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Your Questions Answered #1 - How can I make custom number formats generally available?

Author: Simon Hurst

Published: 06 Mar 2023

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Hello all and welcome to a new regular feature from the ICAEW Excel Community where we endeavour to get ‘Your Questions Answered’. In this feature, we will address the Excel questions and worries you send in by providing you with solutions and guidance on the best practice of using Excel.

Your community needs your questions. Please send as many as you can to us at: excel@icaew.com

The question

Following the recent webinar, I have followed the demonstration of creating a custom number format and it works perfectly in the worksheet in which I created it. How best do I make it as easy as possible to apply and also make it available in all my workbooks?

The background

In the recent webinar Excel tips and tricks live - your questions answered one of the questions concerned controlling the display of zero values. Presenter John Tennent demonstrated the use of a Custom Number format to control the three main types of value: Positive, Negative and Zero.

The format is created by entering special characters in the Custom section of the Number tab of the Format Cells dialog:

In this example, we have set up our three sections, separated by semi-colons, to show numbers using a comma as a thousand separator, with no decimal places. Negative numbers are shown in red with round brackets, and zero values are shown as a dash, followed by a space. Note that the positive number format ends with _). The underscore causes Excel to leave an amount of space equal to the width of the following character. So, _) leaves a space at the end of a positive number that matches the width of the closing bracket at the end of a negative number, ensuring that positive and negative numbers line up exactly:


The problem

Having created your perfect number format, you could apply it by going back to the Format Cells dialog, Custom category and selecting your format which will be towards the bottom of the list of formats. However, this is obviously quite a laborious process and would not be obvious to anyone else using your spreadsheet.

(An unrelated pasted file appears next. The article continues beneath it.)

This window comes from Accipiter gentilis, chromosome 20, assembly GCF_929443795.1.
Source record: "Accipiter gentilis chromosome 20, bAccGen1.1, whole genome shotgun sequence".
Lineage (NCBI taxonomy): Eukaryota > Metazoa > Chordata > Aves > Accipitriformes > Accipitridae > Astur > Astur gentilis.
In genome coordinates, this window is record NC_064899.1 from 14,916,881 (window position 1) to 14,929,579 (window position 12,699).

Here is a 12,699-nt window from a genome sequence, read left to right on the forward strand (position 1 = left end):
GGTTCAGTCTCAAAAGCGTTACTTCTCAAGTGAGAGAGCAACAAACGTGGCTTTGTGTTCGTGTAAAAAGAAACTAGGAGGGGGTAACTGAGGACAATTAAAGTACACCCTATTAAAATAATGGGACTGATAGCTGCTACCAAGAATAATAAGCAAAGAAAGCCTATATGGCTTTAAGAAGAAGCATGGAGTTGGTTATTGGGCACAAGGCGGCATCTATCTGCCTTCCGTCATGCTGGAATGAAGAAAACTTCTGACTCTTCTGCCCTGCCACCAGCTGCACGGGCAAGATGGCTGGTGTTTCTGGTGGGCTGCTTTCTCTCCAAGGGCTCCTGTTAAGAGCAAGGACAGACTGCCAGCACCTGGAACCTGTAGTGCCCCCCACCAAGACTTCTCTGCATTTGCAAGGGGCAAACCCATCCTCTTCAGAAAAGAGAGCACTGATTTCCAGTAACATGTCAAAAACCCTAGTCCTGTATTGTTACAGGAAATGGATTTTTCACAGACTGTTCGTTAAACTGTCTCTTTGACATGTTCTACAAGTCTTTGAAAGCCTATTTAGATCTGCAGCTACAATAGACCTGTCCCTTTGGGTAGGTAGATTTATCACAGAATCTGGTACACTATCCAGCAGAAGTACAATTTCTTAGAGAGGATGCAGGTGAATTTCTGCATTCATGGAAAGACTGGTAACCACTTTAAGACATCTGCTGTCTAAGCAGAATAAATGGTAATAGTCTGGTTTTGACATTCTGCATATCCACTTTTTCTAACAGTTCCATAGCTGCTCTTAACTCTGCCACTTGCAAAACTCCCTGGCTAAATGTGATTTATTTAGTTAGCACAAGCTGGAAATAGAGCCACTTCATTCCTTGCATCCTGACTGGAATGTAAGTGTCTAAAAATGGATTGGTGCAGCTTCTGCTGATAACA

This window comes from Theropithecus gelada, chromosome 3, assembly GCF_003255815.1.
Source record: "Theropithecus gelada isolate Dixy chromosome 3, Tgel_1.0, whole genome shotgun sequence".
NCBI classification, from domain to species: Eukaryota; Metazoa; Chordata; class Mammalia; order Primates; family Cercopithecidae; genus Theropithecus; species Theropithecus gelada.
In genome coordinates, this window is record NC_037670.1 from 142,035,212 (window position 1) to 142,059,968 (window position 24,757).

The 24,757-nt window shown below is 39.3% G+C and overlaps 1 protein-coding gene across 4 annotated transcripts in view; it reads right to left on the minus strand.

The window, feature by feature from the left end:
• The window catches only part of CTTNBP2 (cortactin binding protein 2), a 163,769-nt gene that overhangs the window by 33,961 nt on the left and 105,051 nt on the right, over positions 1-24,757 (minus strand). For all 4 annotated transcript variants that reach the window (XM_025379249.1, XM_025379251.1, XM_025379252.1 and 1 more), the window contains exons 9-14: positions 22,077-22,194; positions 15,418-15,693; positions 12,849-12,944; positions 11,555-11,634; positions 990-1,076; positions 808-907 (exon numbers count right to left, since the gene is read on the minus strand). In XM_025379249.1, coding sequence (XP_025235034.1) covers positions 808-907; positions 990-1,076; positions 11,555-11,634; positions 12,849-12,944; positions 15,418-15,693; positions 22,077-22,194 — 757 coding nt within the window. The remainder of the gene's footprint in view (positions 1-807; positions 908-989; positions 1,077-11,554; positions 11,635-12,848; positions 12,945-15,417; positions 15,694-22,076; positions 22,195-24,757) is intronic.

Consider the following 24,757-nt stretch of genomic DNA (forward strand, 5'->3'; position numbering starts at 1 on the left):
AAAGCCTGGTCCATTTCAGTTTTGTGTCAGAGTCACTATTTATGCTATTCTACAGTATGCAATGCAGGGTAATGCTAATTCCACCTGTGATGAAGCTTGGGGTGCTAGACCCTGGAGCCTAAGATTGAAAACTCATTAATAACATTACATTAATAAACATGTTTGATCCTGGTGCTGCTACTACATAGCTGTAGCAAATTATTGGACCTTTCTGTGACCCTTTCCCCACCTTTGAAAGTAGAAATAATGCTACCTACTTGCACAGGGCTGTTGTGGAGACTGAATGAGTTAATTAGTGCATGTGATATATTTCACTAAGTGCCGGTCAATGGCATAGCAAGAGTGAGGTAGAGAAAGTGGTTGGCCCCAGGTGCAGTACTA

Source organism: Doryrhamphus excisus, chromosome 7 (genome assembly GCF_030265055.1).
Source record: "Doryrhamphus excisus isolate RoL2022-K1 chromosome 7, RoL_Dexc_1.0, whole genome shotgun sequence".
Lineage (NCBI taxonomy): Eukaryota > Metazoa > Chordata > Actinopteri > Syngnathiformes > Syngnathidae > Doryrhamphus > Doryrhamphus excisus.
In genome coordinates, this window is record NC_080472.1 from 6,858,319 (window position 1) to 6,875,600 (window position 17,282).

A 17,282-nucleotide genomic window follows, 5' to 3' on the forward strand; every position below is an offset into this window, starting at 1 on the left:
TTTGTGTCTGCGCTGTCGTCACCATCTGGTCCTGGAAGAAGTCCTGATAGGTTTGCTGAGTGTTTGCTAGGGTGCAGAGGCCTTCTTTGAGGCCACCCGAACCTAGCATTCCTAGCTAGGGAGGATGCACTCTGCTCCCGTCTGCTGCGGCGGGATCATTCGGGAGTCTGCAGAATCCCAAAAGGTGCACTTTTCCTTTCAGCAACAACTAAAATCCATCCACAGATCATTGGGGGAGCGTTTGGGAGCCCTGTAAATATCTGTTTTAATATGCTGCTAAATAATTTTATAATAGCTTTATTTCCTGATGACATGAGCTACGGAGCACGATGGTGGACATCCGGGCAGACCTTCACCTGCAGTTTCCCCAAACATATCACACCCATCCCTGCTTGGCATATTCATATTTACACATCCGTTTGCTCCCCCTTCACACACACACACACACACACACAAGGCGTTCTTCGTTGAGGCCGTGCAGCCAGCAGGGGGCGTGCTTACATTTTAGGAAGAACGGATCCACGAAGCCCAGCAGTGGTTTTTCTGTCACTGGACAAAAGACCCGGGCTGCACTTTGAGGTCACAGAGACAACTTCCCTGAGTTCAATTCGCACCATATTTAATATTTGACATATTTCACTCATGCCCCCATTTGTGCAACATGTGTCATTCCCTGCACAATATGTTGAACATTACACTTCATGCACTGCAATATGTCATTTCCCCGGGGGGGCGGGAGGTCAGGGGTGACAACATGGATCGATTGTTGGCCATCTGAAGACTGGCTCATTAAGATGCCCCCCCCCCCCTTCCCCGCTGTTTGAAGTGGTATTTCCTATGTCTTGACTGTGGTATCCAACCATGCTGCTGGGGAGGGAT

Answer part 1

We will address the first part of our two-part question first: how do we make the format easy to apply?

We could record a macro that applies our number format to the currently selected cells. We could then add a button to run that macro either to our Quick Access Toolbar or to the Ribbon. In either case, we right-click on the toolbar or the ribbon and choose the appropriate Customise option - we can choose whether to add our button to the toolbar or the ribbon. For the Quick Access Toolbar, we can choose Macros from the ‘Choose command from’ dropdown and then Add our new command to our toolbar. The operation is slightly more complicated for the ribbon because we can only add commands to custom groups, so we would need to create and name a new group in the appropriate ribbon tab first, before adding our command in the same way:

Depending on whether we saved our macro in the current workbook or in the Personal Macro Workbook, this command would work just when the current workbook is open or throughout Excel. The Personal Macro Workbook is a hidden workbook that is opened whenever Excel is opened, making any macros that it contains generally available.

If you would prefer to avoid the use of macros and programming code, there is a very quick and easy method to make the new format available in the current workbook. It involves using Cell Styles. Excel Cell Styles are found in the Styles group of the Home Ribbon tab and, at the bottom of the gallery of styles is group of Number Format styles, including a Comma format. This Comma format number style is linked to an existing Ribbon tab command: the Comma button in the Number group of the Home Ribbon tab. Accordingly, if you right-click on the Comma style in the Style Gallery and choose Modify, you can use the Format button to display the Format Cells dialog from which you can choose your custom number format to replace the existing comma number format. Having modified the Comma style in this way, you can apply your format just be selecting the relevant cells and clicking the Comma button:

As effective and easy a solution this is for the current workbook, it doesn’t solve the problem of applying the format in other workbooks.

Answer part 2

How do make the format available in all my workbooks?

Unlike Word styles, Excel styles cannot be made directly available to all workbooks. If you have allocated your number format to your Comma style then, if a workbook is open that includes the style, you can use Merge Styles… to copy styles from that workbook over the existing styles in any other workbook. Note that any cells that have previously had the Comma style applied will then automatically change to use your custom number format.

There is a way to make your custom number format style, and its allocation to the Comma button, available to all new workbooks. You can add the style to an Excel template. If that template is saved with the name Book.xltx into the User StartUp folder (taking care not to overwrite an existing file) then your template will be used as the default template when creating a new workbook and your Comma button will apply your custom number format in all new workbooks: ICAEW 20 Principles Excel workbook template

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